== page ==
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NYC Microadventure

I really enjoy receiving emails from people who have taken on a microadventure of their own.

Marc gave me permission to include his photos here as I loved the progression from wilderness to the very heart of New York City!

He says,

“I spent 6 days (finished last week) hiking and biking (touring) the length of the Hudson River, here in the states. The Hudson is the longest river in New York State and the lifeblood of the state- it gets its source at the beautiful alpine Lake Tear of the Clouds (just shy of the summit of the highest peak in New York’s Adirondack Mtn’s: Mt Marcy) and from there it wends its way through many historical towns, the state’s capital, meets the Eerie Canal and eventually ends at the ocean in Manhattan, by the Statue of Liberty. Not only was I able to follow the whole river from source to sea, but also traveled from the highest point to the lowest point in the state!
I’md love to see other people attempt the same trip (maybe even beat my time?). I have all the directions, campgrounds, etc. saved if people want it.”

Here are some numbers:
-300 miles total, 20 miles hiking and 280 biking
-Avg daily bike mileage: 60
-Total days: 6
-Total days it rained: 6
-Total amt spent on accommodations: 70$
-Total amt spent on whole trip (accommodations, pre-/post-trip transportation, food, gear): 290$.
-Total flat tires: 5
-Spare tires: 2
-Number of patches used: 3
-Elevation loss: 5,344 ft (so many downhills….)

Overall a great trip! Quite the experience from going somewhere as remote as the ADKs (no cell service for 3 days!) to downtown NYC all by your own power…. Definitely worth the celebratory beers at the end.

At Lake Tear of the Clouds, highest source of the Hudson River and just shy of the summit of Mt Marcy, highest point in the Adirondacks/New York State.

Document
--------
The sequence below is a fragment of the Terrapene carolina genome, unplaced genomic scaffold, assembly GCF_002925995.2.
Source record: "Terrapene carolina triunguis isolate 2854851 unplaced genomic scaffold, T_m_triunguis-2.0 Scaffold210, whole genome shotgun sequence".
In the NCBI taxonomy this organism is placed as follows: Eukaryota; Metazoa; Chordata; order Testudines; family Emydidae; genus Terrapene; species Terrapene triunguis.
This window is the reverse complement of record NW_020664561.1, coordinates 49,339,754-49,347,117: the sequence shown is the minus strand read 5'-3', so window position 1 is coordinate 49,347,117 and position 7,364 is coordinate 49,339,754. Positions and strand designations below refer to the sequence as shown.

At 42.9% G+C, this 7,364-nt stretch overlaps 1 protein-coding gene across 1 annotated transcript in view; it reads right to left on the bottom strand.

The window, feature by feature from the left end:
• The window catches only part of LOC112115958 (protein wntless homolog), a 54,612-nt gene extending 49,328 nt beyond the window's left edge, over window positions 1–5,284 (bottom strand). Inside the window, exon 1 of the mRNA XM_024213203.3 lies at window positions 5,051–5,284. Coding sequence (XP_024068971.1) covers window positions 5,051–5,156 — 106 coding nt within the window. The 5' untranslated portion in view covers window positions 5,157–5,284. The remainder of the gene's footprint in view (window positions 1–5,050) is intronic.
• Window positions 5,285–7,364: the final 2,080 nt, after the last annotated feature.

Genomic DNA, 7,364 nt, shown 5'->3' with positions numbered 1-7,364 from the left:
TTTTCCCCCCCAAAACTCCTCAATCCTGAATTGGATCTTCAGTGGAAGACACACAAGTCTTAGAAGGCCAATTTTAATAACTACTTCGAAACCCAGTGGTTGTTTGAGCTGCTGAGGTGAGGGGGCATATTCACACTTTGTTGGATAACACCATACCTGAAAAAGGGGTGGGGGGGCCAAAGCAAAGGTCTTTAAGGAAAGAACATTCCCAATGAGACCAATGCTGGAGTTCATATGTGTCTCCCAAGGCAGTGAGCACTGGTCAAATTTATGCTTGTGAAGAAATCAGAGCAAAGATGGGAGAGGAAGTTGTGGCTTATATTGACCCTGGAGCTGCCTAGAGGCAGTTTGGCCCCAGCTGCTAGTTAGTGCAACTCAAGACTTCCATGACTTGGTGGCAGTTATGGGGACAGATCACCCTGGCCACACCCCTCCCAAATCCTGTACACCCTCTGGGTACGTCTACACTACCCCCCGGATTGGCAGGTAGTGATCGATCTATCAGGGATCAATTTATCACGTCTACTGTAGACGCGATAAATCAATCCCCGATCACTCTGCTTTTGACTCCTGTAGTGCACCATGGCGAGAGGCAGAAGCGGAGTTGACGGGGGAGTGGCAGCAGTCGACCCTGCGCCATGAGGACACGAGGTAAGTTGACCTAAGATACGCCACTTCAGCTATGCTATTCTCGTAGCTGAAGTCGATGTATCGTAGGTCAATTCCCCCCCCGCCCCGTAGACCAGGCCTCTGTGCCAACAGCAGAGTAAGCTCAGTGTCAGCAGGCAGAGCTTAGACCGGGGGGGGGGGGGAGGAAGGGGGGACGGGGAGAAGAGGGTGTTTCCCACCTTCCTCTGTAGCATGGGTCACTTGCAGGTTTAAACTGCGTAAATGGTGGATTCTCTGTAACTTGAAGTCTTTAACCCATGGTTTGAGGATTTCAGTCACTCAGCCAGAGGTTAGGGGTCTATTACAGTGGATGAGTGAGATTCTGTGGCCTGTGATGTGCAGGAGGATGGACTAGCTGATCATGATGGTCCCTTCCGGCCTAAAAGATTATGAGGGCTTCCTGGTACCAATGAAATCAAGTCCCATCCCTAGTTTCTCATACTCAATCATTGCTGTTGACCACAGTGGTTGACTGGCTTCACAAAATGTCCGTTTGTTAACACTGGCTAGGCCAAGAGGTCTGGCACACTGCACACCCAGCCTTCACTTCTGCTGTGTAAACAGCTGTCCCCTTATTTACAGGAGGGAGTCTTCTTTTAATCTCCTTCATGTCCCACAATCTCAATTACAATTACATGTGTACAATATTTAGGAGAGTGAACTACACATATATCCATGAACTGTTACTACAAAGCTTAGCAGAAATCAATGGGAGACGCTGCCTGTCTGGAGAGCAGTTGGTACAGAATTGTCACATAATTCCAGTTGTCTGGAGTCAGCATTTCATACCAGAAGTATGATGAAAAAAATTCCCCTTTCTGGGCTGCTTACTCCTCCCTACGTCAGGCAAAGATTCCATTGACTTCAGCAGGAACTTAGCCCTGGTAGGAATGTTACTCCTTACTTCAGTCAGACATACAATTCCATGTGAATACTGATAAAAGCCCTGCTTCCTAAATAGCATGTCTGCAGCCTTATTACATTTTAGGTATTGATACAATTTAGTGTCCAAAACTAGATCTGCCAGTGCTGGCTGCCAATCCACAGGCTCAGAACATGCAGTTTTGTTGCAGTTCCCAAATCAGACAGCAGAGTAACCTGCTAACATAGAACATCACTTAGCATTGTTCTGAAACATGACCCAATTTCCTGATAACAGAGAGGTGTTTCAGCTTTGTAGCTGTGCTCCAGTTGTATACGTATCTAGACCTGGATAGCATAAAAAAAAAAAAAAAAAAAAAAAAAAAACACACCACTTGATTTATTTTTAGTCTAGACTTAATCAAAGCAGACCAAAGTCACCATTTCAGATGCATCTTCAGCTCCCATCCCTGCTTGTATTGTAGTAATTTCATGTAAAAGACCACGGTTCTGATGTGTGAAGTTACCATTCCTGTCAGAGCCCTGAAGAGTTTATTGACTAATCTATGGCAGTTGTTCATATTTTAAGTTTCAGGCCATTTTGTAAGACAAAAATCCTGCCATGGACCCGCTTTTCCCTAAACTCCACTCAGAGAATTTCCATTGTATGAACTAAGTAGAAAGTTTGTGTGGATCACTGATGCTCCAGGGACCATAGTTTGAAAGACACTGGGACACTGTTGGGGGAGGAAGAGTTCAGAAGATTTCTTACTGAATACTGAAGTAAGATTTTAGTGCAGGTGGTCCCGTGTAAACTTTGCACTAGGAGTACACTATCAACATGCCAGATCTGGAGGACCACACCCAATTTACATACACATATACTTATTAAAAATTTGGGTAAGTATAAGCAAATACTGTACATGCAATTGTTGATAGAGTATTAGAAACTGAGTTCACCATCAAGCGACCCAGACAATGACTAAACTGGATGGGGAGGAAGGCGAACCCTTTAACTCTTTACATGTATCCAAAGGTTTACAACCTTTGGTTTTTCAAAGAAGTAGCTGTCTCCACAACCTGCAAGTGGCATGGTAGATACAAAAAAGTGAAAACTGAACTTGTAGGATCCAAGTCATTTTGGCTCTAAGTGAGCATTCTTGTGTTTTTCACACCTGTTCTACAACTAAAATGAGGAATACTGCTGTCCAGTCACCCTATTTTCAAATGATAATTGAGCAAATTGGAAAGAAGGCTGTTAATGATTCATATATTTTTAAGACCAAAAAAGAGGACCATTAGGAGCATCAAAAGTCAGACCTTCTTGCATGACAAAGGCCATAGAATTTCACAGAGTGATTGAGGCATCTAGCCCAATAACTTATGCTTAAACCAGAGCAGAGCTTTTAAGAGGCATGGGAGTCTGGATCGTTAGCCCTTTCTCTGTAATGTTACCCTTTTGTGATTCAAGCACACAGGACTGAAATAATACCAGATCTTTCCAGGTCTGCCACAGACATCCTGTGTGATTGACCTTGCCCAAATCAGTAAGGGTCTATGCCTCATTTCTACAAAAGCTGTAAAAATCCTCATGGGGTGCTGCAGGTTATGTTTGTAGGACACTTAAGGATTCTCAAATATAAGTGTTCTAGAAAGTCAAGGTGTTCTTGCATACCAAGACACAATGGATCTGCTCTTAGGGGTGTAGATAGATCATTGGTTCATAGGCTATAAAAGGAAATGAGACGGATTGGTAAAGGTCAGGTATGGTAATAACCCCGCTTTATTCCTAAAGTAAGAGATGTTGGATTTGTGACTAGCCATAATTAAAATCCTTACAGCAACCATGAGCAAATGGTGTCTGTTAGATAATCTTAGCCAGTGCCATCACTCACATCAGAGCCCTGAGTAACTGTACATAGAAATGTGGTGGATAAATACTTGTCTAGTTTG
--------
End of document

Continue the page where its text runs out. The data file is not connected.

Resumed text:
My bike and “kit” as you Brits say overlooking the Hudson just South of the town of North Creek (where President Teddy Roosevelt was sworn-in as President!) (It’s actually a great story and worth looking up!)

This was a “Bike Path” as noted by both Google Maps and MapMyRide. The pavement gave out in the middle of nowhere and turned to a flooded dirt road, complete with fallen bridges and miserable push-your-bike-through-it-it’s-so-deep-mud. It started down-pouring shortly after this. Excellent.

This was on the George Washington Bridge in northern Manhattan overlooking the NYC skyline. Home-stretch!

Me bringing the sexy back and showing off my “spantan” in Time Square. I love this picture because 5 days prior to this I was waist-deep in water fording a “trail” in the ADK wilderness with no cell-service and hadn’t seen any people for 2 days.

Marc works for an outdoor company based in Philly and NYC that specializes in day-trips out of the city.

If you like this post you might like this one too about a London commute microadventure.

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  1. I lived in NY state for 5 years for my studies. Adirondacks and Catskills of the state are most beautiful places to bike, pedal and hike in the eastern USA. I did Manhattan from north to south, hiking 12 miles, in 1987. Not a long hike by any means, but most fun oriented one indeed. I remember it like yesterday.

  2. Nice post. I am interested in the exact route you cycled

    • Hey Bart,

      For the hike, I did the Roosevelt-Marcy Memorial Trail from Tahawus Tract/Upper Works Parking Lot and camped out at Herb Brooks Lean-to.